The Three Rivers Health Department traced part of a recent COVID-19 spike to a nursing home and assisted-living facility in Blair.

The family of a woman in her 90s living at the Crowell Memorial Home recently learned she is one of the residents who tested positive for the virus as part of the recent outbreak. According to Crowell Memorial Home’s leadership, as of Sept. 23, 25 nursing home residents and 12 employees have been diagnosed with COVID-19.

“We could tell, just from the short seconds that we were able to speak with her, that her health was very stressed,” Dave Dunn said. Dunn said his family hasn’t had the chance to interact with his mother-in-law in person for months, per facility rules.

With families being kept out, Dunn questioned how the virus got into the facility.

“These are people that have been locked down since March, so the concern is who’s in and out. How does it get in there?” Dunn said.

His other frustration: transparency. Dunn said his family has reached out to the home’s executive director and board of directors to discuss maybe seeing his mother-in-law through a window. Now, with her positive testing status, Dunn said he wants to ensure the facility will update him on her recovery.

“This is not about the help that’s caring, doing a fabulous job with residents like my mother-in-law. This is about administration. This is about clear lines of communication,” he said.

In a joint statement, Jaclyn Svendgard, executive director of Crowell Memorial Home, and David Drew, chairman of the facility’s board of directors, issued a statement, in part:

“Communication remains strong as this has not been a surprise to our residents, their families, or our dedicated staff, however, we want to make our community aware and reassure everyone that we are on top of the situation.”

“When they have people doing the right thing, quarantining themselves, then they get really run thin, short-staffed, it really gets hard,” Dr. Bob Rauner said. “So a nursing home can’t control (an outbreak) by itself.”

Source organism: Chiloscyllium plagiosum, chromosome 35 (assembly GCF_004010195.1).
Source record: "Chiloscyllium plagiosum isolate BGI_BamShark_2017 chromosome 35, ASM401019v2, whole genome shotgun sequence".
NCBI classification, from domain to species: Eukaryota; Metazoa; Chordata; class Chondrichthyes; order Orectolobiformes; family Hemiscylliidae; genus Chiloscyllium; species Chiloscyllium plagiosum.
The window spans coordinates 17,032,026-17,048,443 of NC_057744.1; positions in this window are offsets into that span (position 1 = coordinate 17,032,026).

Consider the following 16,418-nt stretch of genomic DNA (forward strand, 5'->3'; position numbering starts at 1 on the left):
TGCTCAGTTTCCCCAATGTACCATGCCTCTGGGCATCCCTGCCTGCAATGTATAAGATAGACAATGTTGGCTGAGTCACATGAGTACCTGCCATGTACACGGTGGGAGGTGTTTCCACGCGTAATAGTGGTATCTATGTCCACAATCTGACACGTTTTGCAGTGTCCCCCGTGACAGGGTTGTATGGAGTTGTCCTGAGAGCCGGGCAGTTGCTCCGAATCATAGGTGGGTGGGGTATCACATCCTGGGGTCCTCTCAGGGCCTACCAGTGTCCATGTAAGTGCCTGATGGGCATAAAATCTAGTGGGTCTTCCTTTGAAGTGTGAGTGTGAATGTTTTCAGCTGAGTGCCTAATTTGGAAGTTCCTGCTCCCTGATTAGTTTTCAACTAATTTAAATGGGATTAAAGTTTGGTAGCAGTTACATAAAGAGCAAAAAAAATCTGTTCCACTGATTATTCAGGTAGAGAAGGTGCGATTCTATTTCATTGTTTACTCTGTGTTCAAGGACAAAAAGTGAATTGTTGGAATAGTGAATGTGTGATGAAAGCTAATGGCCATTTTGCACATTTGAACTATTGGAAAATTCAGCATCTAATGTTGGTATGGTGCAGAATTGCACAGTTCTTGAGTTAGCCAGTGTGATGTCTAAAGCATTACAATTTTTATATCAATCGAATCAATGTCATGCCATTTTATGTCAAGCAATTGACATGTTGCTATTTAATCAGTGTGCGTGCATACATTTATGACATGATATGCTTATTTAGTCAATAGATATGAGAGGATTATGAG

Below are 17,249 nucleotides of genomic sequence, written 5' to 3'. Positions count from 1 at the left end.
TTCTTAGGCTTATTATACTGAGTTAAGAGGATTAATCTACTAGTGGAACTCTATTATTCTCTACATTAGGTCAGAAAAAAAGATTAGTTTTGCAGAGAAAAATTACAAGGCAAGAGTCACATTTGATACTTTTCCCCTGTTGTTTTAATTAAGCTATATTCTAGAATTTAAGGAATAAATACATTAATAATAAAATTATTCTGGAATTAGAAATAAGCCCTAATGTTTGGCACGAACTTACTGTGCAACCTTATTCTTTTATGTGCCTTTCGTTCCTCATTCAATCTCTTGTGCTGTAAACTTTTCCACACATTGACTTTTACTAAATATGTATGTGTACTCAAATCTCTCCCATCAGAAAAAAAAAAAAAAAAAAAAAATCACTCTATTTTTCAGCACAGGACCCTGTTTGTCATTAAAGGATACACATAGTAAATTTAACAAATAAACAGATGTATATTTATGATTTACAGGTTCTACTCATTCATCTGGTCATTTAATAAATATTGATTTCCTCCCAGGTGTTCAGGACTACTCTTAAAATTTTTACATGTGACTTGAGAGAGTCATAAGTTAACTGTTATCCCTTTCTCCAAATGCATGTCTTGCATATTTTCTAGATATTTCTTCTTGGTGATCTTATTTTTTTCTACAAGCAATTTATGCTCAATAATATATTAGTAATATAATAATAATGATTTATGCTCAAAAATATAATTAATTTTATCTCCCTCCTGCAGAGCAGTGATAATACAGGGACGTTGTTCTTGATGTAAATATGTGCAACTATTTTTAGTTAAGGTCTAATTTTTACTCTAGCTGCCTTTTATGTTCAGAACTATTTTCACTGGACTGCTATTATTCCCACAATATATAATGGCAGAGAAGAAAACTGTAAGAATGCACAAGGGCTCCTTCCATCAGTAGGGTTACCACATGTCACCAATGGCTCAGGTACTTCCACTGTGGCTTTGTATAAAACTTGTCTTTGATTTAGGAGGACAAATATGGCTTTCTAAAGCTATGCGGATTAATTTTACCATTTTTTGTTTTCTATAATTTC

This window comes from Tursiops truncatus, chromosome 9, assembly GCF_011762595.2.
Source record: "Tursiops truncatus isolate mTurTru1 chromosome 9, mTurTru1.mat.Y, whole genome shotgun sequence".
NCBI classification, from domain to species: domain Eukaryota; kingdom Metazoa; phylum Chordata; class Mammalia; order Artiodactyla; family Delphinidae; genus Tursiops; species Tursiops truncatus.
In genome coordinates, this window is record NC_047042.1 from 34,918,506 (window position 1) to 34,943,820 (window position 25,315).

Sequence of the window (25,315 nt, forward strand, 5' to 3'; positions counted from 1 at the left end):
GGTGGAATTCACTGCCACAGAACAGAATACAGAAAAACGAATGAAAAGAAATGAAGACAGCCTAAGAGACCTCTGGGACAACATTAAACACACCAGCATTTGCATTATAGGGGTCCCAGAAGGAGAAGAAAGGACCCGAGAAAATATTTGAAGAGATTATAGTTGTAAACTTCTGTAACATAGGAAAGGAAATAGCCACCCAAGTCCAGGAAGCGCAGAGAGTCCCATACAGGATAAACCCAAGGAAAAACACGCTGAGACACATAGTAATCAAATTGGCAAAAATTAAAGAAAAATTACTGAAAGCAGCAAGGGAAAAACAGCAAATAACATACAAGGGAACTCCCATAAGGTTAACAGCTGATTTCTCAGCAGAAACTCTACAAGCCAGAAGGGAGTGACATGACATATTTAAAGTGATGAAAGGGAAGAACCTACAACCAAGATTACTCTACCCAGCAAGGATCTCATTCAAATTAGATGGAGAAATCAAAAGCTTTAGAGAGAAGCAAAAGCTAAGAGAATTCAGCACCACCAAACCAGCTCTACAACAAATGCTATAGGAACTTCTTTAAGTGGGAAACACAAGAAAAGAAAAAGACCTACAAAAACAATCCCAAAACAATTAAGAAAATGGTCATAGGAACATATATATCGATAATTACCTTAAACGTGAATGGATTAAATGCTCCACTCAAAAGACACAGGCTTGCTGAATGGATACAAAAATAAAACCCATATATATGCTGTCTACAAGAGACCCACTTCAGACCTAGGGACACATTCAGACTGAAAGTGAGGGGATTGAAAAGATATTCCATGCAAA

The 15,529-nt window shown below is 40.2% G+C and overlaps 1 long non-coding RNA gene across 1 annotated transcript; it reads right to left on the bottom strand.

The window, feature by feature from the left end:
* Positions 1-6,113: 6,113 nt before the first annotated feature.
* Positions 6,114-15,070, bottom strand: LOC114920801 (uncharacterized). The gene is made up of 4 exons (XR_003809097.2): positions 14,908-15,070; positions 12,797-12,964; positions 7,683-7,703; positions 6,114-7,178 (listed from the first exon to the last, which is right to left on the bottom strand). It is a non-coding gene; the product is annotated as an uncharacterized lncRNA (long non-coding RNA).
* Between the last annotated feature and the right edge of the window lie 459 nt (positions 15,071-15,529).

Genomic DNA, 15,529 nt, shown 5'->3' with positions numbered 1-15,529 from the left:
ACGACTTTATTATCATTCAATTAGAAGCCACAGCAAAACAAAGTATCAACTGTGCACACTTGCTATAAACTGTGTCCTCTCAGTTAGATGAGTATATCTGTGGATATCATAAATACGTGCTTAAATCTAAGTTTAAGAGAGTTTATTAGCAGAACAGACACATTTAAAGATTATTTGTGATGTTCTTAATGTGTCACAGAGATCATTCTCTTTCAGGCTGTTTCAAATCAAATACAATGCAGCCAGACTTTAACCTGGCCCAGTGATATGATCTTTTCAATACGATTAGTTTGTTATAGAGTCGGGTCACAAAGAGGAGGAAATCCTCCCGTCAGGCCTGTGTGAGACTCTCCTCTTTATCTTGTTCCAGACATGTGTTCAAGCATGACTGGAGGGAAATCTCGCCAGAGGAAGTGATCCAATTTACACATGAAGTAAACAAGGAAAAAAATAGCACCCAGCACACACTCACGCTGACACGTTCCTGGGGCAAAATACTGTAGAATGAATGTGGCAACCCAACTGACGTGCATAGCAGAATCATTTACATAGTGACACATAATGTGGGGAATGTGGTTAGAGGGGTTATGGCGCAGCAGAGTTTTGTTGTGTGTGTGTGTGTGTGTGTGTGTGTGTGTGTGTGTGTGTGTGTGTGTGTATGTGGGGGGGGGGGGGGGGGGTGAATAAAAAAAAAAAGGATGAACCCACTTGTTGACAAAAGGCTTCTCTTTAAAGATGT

Rauner is the president of the Partnership for a Healthy Lincoln. He said he worries that in smaller, more rural communities, local clinics won’t be able to manage a surge.

“The benefit in rural Nebraska is you are spread apart and there’s less to spread, but you also don’t have, unfortunately, the organized plan. You don’t have the mask ordinances. There’s sort of, I think, a complacency,” he said.

Rauner also said the state should step in with a plan to help nursing homes address outbreaks before they overwhelm the system.

“Rural communities don’t have the resources, so essentially, those will all be coming to Lincoln hospitals, Omaha hospitals, Kearney,” he said.

In another section of their joint statement, Svendgard and Drew with Crowell Memorial Home said the facility’s focus is ensuring the safety and well-being of their residents and staff members.

The statement said, “We are following proper infection control and emergency preparedness to ensure their safety and well-being by working closely with the ICAP, Netech, and MCH Health System teams. We will continue communicating all updates to our residents, residents’ families, and employees through Eblast, email, and personal phone calls.”